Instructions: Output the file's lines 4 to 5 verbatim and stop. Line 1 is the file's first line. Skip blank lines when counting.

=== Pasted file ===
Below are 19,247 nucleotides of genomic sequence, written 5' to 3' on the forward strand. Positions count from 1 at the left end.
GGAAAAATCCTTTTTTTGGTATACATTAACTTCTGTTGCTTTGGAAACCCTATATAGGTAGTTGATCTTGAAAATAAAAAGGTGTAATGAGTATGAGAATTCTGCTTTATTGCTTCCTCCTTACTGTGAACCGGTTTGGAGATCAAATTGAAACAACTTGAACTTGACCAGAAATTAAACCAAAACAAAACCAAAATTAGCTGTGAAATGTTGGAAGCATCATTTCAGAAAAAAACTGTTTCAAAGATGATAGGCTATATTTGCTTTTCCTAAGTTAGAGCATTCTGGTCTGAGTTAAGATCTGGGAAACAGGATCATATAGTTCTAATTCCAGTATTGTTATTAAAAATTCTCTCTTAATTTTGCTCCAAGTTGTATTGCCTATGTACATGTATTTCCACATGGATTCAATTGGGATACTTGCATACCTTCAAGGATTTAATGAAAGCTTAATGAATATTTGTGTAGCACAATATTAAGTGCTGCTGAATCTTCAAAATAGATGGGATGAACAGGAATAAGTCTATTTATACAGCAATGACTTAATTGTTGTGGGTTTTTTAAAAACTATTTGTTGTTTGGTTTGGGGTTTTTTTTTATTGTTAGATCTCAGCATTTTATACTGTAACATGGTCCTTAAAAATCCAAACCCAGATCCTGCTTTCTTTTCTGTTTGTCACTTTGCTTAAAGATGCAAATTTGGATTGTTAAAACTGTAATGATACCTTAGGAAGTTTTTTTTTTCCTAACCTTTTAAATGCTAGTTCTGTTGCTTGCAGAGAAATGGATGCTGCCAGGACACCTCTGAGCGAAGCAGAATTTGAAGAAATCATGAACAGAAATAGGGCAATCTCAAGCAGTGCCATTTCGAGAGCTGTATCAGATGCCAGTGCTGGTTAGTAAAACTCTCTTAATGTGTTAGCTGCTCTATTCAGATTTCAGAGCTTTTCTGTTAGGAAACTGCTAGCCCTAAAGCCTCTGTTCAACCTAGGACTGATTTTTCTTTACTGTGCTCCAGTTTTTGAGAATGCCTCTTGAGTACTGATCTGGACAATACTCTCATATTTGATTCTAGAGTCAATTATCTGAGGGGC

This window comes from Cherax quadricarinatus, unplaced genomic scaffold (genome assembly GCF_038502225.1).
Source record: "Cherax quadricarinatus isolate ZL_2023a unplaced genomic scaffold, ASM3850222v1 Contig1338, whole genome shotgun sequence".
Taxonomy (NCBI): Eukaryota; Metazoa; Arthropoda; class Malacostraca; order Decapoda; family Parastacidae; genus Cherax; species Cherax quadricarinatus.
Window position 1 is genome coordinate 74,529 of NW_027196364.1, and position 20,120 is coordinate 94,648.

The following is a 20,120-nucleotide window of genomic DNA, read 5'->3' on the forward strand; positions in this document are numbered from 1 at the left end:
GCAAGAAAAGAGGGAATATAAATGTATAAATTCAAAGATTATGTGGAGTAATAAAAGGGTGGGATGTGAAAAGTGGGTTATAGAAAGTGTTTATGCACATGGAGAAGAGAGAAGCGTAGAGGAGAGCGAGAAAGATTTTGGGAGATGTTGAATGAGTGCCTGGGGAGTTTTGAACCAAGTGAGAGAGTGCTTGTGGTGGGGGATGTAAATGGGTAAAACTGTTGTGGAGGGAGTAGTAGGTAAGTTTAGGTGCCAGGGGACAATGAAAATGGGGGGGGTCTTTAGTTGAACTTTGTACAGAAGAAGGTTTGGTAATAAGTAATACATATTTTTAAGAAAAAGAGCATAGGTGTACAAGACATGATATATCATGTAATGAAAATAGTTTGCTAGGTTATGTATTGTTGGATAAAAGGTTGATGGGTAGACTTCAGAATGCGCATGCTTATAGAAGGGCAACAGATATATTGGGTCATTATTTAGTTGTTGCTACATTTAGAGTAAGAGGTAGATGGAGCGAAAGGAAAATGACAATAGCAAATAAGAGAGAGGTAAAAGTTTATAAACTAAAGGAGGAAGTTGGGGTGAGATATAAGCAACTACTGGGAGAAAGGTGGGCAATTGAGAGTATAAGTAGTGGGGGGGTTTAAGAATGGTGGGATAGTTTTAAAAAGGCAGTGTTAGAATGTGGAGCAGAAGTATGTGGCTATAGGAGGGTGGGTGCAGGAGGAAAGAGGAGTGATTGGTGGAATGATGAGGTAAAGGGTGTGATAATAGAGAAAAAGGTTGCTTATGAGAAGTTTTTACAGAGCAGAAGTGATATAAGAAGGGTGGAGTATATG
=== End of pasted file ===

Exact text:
Source record: "Cherax quadricarinatus isolate ZL_2023a unplaced genomic scaffold, ASM3850222v1 Contig1338, whole genome shotgun sequence".
Taxonomy (NCBI): Eukaryota; Metazoa; Arthropoda; class Malacostraca; order Decapoda; family Parastacidae; genus Cherax; species Cherax quadricarinatus.